Rwanda: Dian Fossey Grave Hike

January 11, 2019
Ruhengeri, Volcanoes National Park

Another early start and a quick breakfast where I manage to incinerate a piece of toast. Toasters are not the same here and the toast does not pop up when done. So embarrassing when they had to open all the windows! Nassar drives me to the Volcanoes National Park Headquarters. We pass so many people on bicycles. The main modes of transportation seem to be motorbikes and bicycles. Bicycles are used as taxis too and some are loaded to the max with potatoes. The park has coffee and drinks for the mobs of tourists and then we break into smaller groups for our trip briefings. There’s eight of us today for the Dian Fossey Grave Hike and we load into cars and drive to the starting location. We turn onto a path that I guess is a road but really it’s just volcanic boulders. It’s the ultimate off-roading experience as we bounce along. Nassar calls this an African massage.

We start at about 8,500 ft. and hike through agricultural area. I try to settle into a slow, methodical pace but the Swedish man in front of me keeps stopping to take pictures. I soon pass him and things get better. We slowly plod our way up through and around volcanic boulders before crossing the park border into the park.

After almost and hour, there suddenly is a loud crashing noise and there are two young male mountain gorillas playing around the path we’re on. Another gorilla is knocking down large plants which almost hit us and then it comes towards me while beating its chest. I turn my eyes downwards and it suddenly seems to be over. The two young males move down the path a bit but then they’re back. I snap a few pictures but we soon move on as we are not here for gorilla viewing. We’re damn lucky to see mountain gorillas without having to pay the $1,500 USD gorilla permit fee.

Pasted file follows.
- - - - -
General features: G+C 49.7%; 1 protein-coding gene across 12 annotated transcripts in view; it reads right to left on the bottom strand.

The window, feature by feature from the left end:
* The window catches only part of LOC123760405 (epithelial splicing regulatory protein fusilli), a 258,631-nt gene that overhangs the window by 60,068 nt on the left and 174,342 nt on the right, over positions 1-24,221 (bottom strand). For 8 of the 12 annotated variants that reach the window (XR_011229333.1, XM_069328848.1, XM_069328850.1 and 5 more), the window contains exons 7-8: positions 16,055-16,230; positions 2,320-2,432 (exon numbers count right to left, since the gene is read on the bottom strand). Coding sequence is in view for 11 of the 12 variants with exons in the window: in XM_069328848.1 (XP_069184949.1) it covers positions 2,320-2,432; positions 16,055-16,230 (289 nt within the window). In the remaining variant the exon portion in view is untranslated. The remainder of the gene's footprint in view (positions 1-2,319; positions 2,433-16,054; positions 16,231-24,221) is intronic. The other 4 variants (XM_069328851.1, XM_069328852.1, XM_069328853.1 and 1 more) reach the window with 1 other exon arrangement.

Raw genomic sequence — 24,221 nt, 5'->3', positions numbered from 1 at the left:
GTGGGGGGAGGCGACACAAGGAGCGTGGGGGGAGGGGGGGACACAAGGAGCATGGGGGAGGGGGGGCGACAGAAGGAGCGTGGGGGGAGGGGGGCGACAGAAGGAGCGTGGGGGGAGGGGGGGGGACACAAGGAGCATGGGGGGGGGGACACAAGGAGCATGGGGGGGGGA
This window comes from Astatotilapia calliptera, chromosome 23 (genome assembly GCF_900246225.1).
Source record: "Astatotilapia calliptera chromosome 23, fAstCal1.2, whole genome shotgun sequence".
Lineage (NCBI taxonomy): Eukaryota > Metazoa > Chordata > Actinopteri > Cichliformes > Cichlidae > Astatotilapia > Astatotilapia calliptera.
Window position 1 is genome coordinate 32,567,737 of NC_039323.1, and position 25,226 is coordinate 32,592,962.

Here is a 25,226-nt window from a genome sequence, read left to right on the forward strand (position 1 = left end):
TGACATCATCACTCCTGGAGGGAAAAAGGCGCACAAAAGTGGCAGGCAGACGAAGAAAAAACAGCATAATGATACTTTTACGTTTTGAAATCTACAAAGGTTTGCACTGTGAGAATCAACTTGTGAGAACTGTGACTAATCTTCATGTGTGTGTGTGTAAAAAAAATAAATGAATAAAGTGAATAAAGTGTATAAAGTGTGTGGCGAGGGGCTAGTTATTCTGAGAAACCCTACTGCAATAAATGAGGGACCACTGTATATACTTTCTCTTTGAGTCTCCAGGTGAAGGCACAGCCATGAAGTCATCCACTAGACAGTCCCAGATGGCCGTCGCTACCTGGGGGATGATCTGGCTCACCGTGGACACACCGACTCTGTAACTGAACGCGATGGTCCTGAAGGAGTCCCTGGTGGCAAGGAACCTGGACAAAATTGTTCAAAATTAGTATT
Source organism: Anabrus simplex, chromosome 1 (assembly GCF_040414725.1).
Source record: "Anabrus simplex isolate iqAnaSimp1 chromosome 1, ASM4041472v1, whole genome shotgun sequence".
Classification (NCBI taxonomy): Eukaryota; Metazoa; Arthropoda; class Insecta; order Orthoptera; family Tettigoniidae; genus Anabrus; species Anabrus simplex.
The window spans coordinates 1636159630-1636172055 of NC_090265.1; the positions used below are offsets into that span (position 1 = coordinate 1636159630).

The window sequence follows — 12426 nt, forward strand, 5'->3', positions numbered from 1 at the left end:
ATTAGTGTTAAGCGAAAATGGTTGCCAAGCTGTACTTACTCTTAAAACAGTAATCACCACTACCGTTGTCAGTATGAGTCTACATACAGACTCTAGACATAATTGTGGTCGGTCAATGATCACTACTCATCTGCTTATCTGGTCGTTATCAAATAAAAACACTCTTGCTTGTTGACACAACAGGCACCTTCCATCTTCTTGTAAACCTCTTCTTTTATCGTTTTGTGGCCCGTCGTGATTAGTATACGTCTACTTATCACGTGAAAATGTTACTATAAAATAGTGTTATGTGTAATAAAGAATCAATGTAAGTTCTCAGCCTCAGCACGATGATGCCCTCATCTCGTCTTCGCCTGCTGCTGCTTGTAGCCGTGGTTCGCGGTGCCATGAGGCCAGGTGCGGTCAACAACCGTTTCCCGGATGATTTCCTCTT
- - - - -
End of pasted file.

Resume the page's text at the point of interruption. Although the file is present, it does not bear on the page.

The trail becomes quite muddy and I’m grateful for my waterproof boots and gators. As we climb to 10,100 ft. I can feel it getting cooler and the shade of the forest is relaxing. We arrive at the old, decomposing Karisoke Research Center, Dian’s cabin and then just around the corner is the gravesite. Dian is buried in an area with 20+ gorillas. Dian is buried next to her beloved gorilla Digit who was murdered by poachers in 1977. Dian was murdered in 1985 in her cabin, presumably by poachers. They no longer bury gorillas here because it is so far from the current research center (they do research on their bones).

We’re at the gravesites for a very short period of time where I quickly eat my lunch while still standing. The hike back down the mountain feels more like a quick march. Luckily the Swedish group drops behind because two of them are incessant talkers. I’m finally able to listen to the forest and observe its beauty in silence. As we near the spot where we saw the gorillas, there’s thumping footsteps behind me. One of the non-stop talkers is running and pushes past me while uttering something I don’t understand. I say, “Sorry, what?” He proceeds to stop dead in his tracks, which of course means I have to stop dead in my tracks, and he tells me that this is nearly the spot where we saw the gorillas. I’m thinking to myself, Duh dude! thanks for nothing. The gorillas of course are no where to be seen as we wait for the rest of the group to catch up. When we get back to the parking lot Nassar comments that we are back quickly.

Back at the hotel, I relax in my room all afternoon. I try to sleep but there is what sounds like a dance party happening nearby. I eventually take a shower which is a bit of a challenge because there is just a wand in a bath tub. Down at the restaurant, I sip some Turbo King beer. They call this a strong dark ale at 6.5%. I have curry for dinner and then it’s early to bed again.